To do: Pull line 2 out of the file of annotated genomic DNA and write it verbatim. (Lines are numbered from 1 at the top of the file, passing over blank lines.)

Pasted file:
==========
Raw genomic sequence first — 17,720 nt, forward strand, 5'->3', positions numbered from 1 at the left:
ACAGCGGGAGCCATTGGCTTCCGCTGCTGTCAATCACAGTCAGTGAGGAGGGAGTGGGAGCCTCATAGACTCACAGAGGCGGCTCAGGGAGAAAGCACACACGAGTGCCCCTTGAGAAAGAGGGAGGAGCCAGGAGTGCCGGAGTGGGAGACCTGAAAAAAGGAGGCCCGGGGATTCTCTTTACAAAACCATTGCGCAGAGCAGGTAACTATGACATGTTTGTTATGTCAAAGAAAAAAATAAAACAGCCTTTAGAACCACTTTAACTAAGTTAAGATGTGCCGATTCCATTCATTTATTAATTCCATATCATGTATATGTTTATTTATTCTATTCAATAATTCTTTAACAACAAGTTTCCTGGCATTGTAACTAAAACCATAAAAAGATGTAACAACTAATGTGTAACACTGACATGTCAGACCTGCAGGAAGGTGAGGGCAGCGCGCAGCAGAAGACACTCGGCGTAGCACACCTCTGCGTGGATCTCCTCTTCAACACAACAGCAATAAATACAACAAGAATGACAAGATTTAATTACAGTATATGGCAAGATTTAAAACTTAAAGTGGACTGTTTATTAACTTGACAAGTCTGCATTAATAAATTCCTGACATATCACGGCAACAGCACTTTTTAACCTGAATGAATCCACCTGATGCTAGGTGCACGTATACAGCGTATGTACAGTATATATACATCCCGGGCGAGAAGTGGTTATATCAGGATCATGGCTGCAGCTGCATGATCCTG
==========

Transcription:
ACAGCGGGAGCCATTGGCTTCCGCTGCTGTCAATCACAGTCAGTGAGGAGGGAGTGGGAGCCTCATAGACTCACAGAGGCGGCTCAGGGAGAAAGCACACACGAGTGCCCCTTGAGAAAGAGGGAGGAGCCAGGAGTGCCGGAGTGGGAGACCTGAAAAAAGGAGGCCCGGGGATTCTCTTTACAAAACCATTGCGCAGAGCAGGTAACTATGACATGTTTGTTATGTCAAAGAAAAAAATAAAACAGCCTTTAGAACCACTTTAACTAAGTTAAGATGTGCCGATTCCATTCATTTATTAATTCCATATCATGTATATGTTTATTTATTCTATTCAATAATTCTTTAACAACAAGTTTCCTGGCATTGTAACTAAAACCATAAAAAGATGTAACAACTAATGTGTAACACTGACATGTCAGACCTGCAGGAAGGTGAGGGCAGCGCGCAGCAGAAGACACTCGGCGTAGCACACCTCTGCGTGGATCTCCTCTTCAACACAACAGCAATAAATACAACAAGAATGACAAGATTTAATTACAGTATATGGCAAGATTTAAAACTTAAAGTGGACTGTTTATTAACTTGACAAGTCTGCATTAATAAATTCCTGACATATCACGGCAACAGCACTTTTTAACCTGAATGAATCCACCTGATGCTAGGTGCACGTATACAGCGTATGTACAGTATATATACATCCCGGGCGAGAAGTGGTTATATCAGGATCATGGCTGCAGCTGCATGATCCTG